Tertiary – Service sector of the economy

Definition – The service sector is comprised of firms offering ‘intangible goods’ such as entertainment, retail, insurance, tourism and banking. The service sector will make use of manufactured goods, but there is an additional component of offering a service to customers.

coffee
A cafe selling coffee is an example of the service sector. It is making use of raw materials (primary sector) – coffee beans, and manufactured goods (cups and saucers and coffee machine.)

In a developed economy like the UK, the service sector is the biggest component of the economy, comprising nearly 80% of GDP and a similar ratio of employment. In the US, the service sector comprises 70% of the workforce.

In the UK, the main sectors of the service sector include:

  • Retail industry
  • Computer and I.T. services
  • Hotels and tourism services
  • Restaurants and Cafes
  • Transport – rail, bus, air, sea
  • Communication
  • Banking services
  • Insurance services
  • Pension services
  • Food and beverage services
  • Postal services

See: Index of Services, ONS

Tertiarisation

In the past 100 years, developed economies have seen a transition from a manufacturing-based economy to one where the ‘service sector’ or ‘tertiary sector’ dominates. Tertiarisation involves the service sector coming to comprise the biggest element of the economy.

manufacturing share of gdp
Service sector growing from 50% of GVA in 1970 to 78% in 2010

A growing service sector is usually a sign of increased living standards – it enables consumers to enjoy more leisure based service activities, such as tourism, sport and restaurants.

Reasons for growth of the tertiary sector

1. Improved labour productivity. A key factor behind tertiarisation is improved labour productivity. Better technology and improved labour productivity have enabled a higher output of manufactured goods and agriculture with less labour. This increased productivity has led to:

  • Increased incomes of workers to spend on services.
  • Spare labour to be able to work in the more labour intensive tertiary sector.

2. Globalisation. Globalisation and free trade have enabled UK, US and developed economies to import more manufactured goods. Therefore, an increasing proportion of the economy can be devoted to higher value service sector. Whilst the UK has lost comparative advantage in manufacturing goods, it compensates by specialising in service sector, such as finance and banking

3. Income elasticity of demand. As income increases, we spend a higher percentage on luxury service items – such as holidays, going out to restaurants. Manufactured goods are more income inelastic. As income rises, we spend a little more on household goods, but as we become rich, we can afford to pay someone to wash the car and go out for a meal rather than buy ingredients and cook ourselves.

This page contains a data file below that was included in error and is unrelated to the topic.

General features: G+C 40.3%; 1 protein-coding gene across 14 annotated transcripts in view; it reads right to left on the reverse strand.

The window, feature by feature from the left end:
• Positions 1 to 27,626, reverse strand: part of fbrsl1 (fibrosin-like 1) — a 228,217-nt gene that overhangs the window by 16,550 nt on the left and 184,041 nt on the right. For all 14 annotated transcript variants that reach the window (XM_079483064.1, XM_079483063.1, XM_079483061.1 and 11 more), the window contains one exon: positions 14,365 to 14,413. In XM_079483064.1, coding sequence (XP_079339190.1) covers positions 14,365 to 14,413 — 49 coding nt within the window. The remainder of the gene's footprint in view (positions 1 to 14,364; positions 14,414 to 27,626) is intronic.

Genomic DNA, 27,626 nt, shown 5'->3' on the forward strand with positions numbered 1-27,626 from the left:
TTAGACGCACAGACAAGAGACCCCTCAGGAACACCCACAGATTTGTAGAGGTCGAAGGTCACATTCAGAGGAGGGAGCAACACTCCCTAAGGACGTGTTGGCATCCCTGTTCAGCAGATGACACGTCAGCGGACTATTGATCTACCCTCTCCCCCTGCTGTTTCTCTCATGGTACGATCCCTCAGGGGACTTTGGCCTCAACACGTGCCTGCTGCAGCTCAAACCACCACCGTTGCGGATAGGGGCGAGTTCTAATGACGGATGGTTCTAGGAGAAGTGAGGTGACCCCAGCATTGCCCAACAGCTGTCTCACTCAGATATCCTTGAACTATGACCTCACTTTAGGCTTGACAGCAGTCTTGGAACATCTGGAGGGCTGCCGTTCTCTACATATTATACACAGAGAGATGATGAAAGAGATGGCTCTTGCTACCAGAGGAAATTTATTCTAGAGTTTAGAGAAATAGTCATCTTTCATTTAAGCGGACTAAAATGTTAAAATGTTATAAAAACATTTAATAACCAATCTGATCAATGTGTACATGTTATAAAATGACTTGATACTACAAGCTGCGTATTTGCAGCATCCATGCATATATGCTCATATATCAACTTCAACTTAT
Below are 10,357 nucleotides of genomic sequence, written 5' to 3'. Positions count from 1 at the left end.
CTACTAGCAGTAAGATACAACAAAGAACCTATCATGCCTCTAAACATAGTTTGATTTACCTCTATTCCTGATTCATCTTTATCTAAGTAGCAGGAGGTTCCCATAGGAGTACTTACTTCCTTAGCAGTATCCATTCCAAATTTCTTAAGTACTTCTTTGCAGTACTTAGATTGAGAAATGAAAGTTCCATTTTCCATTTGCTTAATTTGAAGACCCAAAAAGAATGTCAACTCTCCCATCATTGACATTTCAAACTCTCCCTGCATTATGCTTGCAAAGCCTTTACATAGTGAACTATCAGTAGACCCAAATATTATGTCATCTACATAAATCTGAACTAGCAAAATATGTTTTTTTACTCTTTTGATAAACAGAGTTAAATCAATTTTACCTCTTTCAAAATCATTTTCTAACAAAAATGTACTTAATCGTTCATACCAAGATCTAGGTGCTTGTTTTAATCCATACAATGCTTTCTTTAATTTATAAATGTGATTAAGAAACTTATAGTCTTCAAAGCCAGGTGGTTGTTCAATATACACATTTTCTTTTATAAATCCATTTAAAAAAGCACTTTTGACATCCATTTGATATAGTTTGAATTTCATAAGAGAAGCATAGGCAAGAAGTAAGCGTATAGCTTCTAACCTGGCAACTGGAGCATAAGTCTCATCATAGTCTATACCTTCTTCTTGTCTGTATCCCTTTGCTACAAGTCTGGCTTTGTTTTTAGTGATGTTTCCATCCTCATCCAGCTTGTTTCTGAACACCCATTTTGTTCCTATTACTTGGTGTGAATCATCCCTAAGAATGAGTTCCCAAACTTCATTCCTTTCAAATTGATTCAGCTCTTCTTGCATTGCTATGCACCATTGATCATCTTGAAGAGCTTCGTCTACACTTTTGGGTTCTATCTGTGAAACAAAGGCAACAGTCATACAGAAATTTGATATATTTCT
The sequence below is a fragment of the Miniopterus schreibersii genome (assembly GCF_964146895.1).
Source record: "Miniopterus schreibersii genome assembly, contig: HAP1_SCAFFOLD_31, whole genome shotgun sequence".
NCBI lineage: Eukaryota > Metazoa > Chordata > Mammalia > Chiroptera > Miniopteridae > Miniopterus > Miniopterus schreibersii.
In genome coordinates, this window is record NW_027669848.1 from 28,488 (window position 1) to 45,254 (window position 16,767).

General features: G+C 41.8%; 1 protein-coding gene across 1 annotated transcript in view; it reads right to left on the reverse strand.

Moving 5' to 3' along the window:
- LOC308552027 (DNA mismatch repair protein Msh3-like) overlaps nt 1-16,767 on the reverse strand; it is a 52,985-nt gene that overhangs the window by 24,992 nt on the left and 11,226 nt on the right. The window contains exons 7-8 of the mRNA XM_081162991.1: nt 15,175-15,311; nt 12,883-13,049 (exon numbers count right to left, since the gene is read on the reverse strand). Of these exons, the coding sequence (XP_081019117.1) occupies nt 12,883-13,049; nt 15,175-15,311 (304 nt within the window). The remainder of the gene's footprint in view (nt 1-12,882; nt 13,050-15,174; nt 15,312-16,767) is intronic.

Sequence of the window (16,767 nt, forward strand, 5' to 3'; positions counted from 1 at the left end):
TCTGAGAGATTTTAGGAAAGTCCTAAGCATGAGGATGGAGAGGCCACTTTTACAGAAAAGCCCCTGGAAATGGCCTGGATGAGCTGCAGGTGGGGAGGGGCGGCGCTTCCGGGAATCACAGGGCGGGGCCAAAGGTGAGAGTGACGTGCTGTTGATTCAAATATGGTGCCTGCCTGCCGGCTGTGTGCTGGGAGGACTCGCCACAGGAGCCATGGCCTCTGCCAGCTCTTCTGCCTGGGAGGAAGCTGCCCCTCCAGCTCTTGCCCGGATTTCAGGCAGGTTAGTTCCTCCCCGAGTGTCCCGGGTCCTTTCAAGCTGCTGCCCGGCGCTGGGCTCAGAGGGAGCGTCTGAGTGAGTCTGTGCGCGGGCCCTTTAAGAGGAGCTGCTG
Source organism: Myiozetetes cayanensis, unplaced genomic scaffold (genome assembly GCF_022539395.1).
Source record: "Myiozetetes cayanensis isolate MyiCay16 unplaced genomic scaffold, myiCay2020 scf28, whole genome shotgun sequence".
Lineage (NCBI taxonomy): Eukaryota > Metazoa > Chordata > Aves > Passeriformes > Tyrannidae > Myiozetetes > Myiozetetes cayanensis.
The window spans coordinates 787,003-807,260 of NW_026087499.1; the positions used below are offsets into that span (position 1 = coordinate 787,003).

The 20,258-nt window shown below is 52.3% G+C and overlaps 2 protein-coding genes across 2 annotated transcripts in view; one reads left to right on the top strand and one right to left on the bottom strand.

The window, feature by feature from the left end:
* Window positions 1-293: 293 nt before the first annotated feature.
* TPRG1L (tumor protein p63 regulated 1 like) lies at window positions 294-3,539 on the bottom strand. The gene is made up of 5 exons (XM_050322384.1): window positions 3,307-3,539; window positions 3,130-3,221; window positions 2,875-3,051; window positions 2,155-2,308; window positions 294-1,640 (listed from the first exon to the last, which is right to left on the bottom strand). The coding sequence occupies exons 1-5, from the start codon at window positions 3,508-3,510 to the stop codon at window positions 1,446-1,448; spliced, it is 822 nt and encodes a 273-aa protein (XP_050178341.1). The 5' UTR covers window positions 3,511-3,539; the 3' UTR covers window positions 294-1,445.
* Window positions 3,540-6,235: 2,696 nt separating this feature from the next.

4. Rising real incomes/ wages

real-gdp-1955
UK real GDP since 1955. Increase in national income has led to rising living standards. This has enabled consumers to spend more on service sector services.

5. More leisure time

average-weekly-hours

Rising real wages have enabled a fall in the average working week. In 1850, the average job took 60 hours, leaving little time for leisure activities. (most people worked a six-day week). By 2009, this average working week has fallen to 32 hours, leaving more hours for leisure activities.

6. Technology

New technology has enabled new service sector industries to develop. Computers, telephones have all been developed in the past 100 years. The growth of the internet has enabled a new range of tertiary services.

Concerns over Tertiarisation

There are some concerns over an economy becoming primarily based on the service sector.

  • The volatility of finance. The UK relies on financial services for a large component of its GDP. However, in the credit crunch of 2008/12 – the financial sector was left over-exposed to many losses and it required a government bailout. Iceland had an even more extreme example with the banking sector becoming very large. (Iceland crisis). See also: over-financialisation of the economy.
  • Current account deficit. Another potential problem of the service sector is that often it is harder to export the service sector industries. A country with a large service sector may run a current account deficit – importing manufacturing goods and financing the deficit through attracting capital flows. This has often been the case for the UK. However, there is no guarantee that a growing service sector will lead to a current account deficit. Increased globalisation has also enabled more services to be traded, for example, cross-border I.T. support is much easier with the internet.
  • Increased inequality. The decline of manufacturing and rise of service sector economy has led to uneven wage growth. Low skilled wages have tended to grow very slowly

Related

3 thoughts on “Tertiary – Service sector of the economy

Leave a Reply

Your email address will not be published. Required fields are marked *